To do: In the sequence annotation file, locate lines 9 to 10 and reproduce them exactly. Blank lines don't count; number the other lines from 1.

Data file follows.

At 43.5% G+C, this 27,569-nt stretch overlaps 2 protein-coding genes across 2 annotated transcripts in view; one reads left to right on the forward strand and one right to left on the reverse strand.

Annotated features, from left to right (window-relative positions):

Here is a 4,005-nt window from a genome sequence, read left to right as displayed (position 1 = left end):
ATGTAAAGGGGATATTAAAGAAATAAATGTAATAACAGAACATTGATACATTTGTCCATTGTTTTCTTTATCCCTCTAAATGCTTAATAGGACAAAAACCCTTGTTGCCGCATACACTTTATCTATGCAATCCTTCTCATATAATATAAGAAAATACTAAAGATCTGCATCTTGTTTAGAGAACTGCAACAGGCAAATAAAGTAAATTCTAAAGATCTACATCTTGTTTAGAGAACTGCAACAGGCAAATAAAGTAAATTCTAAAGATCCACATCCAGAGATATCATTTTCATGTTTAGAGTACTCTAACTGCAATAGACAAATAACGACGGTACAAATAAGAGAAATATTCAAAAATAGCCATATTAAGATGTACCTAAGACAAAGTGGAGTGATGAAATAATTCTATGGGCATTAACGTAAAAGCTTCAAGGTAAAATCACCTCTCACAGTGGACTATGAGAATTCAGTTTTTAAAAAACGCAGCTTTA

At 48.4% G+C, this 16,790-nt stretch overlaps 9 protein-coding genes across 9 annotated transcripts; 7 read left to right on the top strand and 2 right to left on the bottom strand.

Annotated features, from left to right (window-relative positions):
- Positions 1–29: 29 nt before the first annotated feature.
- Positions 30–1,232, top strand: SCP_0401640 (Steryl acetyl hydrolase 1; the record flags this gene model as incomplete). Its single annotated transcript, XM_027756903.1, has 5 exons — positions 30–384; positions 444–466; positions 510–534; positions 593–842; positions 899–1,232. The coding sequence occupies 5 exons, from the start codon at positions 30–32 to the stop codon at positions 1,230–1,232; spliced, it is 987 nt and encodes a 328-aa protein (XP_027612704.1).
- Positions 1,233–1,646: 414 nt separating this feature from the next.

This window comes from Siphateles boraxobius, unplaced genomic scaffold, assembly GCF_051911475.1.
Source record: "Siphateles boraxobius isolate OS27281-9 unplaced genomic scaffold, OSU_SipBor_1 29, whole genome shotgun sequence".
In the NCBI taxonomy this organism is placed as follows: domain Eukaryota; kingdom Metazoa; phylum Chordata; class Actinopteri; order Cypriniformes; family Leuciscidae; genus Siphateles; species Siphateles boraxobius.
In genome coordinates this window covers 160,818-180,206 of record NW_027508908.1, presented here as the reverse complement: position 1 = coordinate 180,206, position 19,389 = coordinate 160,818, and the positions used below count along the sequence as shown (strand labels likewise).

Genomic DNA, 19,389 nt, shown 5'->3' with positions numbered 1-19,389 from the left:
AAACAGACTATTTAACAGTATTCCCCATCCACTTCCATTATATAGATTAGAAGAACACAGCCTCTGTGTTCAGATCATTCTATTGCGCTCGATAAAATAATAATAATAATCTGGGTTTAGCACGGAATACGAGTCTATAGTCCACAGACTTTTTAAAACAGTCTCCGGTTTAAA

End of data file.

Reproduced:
- Positions 1,233–1,646: 414 nt separating this feature from the next.

This window comes from Siphateles boraxobius, unplaced genomic scaffold, assembly GCF_051911475.1.